Time and Tide Wait for No Man
Every breath that we take without thinking of the Lord is time wasted. Every day is a step nearer to the end of this life.
Maharaj Charan Singh, Words Eternal
There is an old proverb that emphasizes the value of time and how every moment that goes by is lost forever. Legend has it that there was once a king who was told by a sage that he had the power to do anything. Wanting to test the authenticity of the sage’s words, the king went to the oceanfront and ordered the waves to stop. When nothing happened, he had an epiphany and said to the sage that time and tide wait for no man and one day he too would die.
I declare to the loud beat of drum:
With every breath that passes
In forgetting the Name of the Lord
You are losing the chance to conquer the three worlds –
Your chance to reach the spiritual heights.
If you lose a single one of these invaluable breaths
Your loss is greater than the loss of the fourteen worlds.
Why do you throw away such precious breaths?
Kabir, The Great Mystic
We all long for perfect, unlimited happiness. We say that we want God-realization and we want to attain the absolute Truth, but we postpone our spiritual practice thinking that we can find time to attend to it later. And as time goes by we continue to slack in our efforts and become more and more attached and involved with the world, forgetting the importance of our spiritual practice.
We are living in a world of opportunity brought about by new technology and highly advanced social and working conventions. But the consequence that comes with this is a world that lures us into a mode of ‘drifting through life’.
The one thing that technology cannot change is the passage of time. The hands of the clock are ticking and we do not know when we will take our last breath. We will not live in this body forever. If we do not attend to our spiritual practice now, then we are losing the opportunity to return home to our beloved Lord and we will not get this opportunity so easily again.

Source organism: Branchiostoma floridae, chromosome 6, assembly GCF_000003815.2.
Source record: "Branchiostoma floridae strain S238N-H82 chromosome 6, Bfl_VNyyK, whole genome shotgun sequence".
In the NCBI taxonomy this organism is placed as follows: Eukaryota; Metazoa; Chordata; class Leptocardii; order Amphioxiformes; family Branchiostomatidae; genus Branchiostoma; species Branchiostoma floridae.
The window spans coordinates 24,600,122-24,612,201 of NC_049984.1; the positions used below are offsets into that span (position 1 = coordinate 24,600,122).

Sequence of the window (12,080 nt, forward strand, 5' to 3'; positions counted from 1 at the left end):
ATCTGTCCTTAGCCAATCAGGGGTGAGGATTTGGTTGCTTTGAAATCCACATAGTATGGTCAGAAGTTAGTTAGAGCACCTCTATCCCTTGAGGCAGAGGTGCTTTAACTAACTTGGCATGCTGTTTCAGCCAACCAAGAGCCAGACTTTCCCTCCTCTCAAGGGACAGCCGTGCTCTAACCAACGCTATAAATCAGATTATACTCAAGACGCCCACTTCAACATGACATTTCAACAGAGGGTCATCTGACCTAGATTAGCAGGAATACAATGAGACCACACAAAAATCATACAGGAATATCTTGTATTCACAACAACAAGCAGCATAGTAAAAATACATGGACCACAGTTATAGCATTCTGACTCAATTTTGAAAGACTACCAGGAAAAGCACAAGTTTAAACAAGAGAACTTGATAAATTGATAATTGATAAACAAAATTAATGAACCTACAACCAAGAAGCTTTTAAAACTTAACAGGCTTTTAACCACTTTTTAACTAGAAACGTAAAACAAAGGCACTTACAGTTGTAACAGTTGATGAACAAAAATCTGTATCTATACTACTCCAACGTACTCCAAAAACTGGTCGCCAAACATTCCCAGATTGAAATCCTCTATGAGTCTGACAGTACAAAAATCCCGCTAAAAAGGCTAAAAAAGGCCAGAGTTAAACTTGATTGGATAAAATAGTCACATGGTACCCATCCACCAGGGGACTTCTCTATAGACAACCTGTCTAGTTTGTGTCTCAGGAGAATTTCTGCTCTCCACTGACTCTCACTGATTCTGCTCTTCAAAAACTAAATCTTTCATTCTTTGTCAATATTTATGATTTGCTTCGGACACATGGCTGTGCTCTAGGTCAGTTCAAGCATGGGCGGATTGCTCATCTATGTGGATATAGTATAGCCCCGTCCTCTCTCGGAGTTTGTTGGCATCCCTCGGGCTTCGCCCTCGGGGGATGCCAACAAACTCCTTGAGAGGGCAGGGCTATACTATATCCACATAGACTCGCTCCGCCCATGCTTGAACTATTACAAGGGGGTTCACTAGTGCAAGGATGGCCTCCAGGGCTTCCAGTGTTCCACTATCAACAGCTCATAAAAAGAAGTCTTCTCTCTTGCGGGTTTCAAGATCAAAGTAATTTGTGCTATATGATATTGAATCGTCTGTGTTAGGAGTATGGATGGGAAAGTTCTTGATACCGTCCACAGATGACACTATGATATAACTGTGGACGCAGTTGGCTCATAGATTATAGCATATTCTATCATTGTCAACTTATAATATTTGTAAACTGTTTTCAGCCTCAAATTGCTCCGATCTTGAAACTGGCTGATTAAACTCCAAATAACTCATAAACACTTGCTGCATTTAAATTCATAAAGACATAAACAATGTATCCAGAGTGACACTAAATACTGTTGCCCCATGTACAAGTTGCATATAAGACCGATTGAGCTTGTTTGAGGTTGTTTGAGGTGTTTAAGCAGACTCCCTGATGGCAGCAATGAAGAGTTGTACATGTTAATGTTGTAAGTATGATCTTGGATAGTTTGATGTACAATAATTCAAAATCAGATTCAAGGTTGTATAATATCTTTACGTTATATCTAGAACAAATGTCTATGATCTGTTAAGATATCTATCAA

Our lives reflect our priorities. The time we get up, what we eat, what we think, what we do and what we do not do, all stem from our priorities. We spend so much time and energy on various activities, some out of necessity and some just out of indulgence. We make time to take care of our body and health so we go to the gym or for a walk. We make time to relax so we watch television or go to a movie. We feel the need to keep in touch so we check our mobile phones for messages and then take the time to respond to all of them. We make time for our family and friends, we make time to go to work in order to earn a living. We even make time for physical seva, and the list goes on. But what about making time for our meditation?
Unless we discipline our mind, it will always find excuses not to sit in meditation. If we try to do one thing every single day, we will eventually get into the habit of doing it. If we neglect it and leave it for some other time – if we postpone it – we will get out of the habit. And if we lose this habit, we have to work hard again to get back into it. But unless we get into the habit of meditation, we will never achieve any results. Just as a car will not start unless we put the key into the ignition, similarly we will never realize God unless we ‘start’ our meditation. Maharaj Charan Singh Ji once said:
Whether you are giving a very soft knock at the door or whether you are giving a very hard knock at the door, whether you are frightened to knock and only shouting, you are at the door and you want the door to be opened to you. Even when we are too nervous to knock, our intention is that the door should be opened and we should get admission. So our effort is there – everybody has a different approach. Everybody who is on the path wants the door to be opened. Effort is when we are sitting in meditation, whether we are too nervous to knock or whether we are knocking. But when the owner of the house sees that you are not interested to get in, he will close the door again.
Spiritual Perspectives, Vol. II
It is human nature to procrastinate. But if we really want to succeed, we need to adapt our lifestyle to Sant Mat and not Sant Mat to our lifestyle. We cannot afford the luxury of being lazy and allowing the disease of procrastination to overpower us. If we want to experience the Truth, if we want to reach the Lord’s gate, then our actions must reflect that desire.
Our meditation is the most important thing in this life, which is so short-lived and so uncertain. Every moment is precious, as we do not know when the call for exit will come.
Maharaj Charan Singh, Quest for Light